In this video, our CEO Pieter Jansen explains the risk of shadow IT and shares tips on how to minimise the risk for your organisation.
In our previous blogs to this open directory series, we talked about what open directories are and why they pose a risk, and how we set up our own research into the extent of the issue. That also featured a sneak peek into the results. Now that we have presented the findings in our webinar, this article will cover the statistics and most striking examples. And most importantly: what are our conclusions and tips to make your own directories data leak free?
In our previous blog, we explained what open directories are and how they can result in a data leak. As mentioned there, we conducted research into the risks of open directories ourselves, to see the extent of the problem. We’ll go into the method and preliminary results of that research here, while leaving the most telling examples and conclusions for our webinar on Wednesday 1 December.
Shadow IT has long been a problem for organisations. Formal IT is routed through the IT department, where it’s approved, purchased, set up, and, importantly, supported and maintained. Shadow IT falls outside this process, and is normally split into two categories: / Systems that the IT department doesn’t know about. / Systems the IT department knows about but needs to keep running as they are integral to business operations. The second category is the real Shadow IT and the biggest problem for businesses. So how can you protect your business from the perils of shadow IT? Here are Pieter's six steps.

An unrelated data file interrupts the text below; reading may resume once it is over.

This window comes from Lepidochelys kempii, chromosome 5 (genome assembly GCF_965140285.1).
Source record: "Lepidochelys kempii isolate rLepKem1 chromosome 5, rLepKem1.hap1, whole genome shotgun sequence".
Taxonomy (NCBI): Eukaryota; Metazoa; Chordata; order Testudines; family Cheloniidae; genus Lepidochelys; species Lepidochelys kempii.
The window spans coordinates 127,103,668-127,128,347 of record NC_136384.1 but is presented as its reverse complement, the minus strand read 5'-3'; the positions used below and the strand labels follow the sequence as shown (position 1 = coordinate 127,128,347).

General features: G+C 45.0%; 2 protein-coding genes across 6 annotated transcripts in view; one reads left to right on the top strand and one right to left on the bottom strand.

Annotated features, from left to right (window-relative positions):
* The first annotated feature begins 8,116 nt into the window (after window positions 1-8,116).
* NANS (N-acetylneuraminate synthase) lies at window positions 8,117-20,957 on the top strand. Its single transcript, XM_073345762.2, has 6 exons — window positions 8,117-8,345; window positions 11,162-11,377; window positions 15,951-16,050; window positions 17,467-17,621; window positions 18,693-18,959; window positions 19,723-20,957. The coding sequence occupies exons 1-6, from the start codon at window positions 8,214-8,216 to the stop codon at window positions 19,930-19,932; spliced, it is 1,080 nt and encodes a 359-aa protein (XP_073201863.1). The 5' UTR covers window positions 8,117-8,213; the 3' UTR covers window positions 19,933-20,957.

Last week, on Thursday 30 September, a root certificate from Let’s Encrypt expired. This is not uncommon in itself, but as the certificate had no update or alternative, it meant that all domains and subdomains running the certificate were suddenly no longer listed as SSL / TLS-secured. The result: thousands of web pages and applications failed and were unable to serve the content people requested. What went wrong? And what can organisations do to fix similar issues in the future?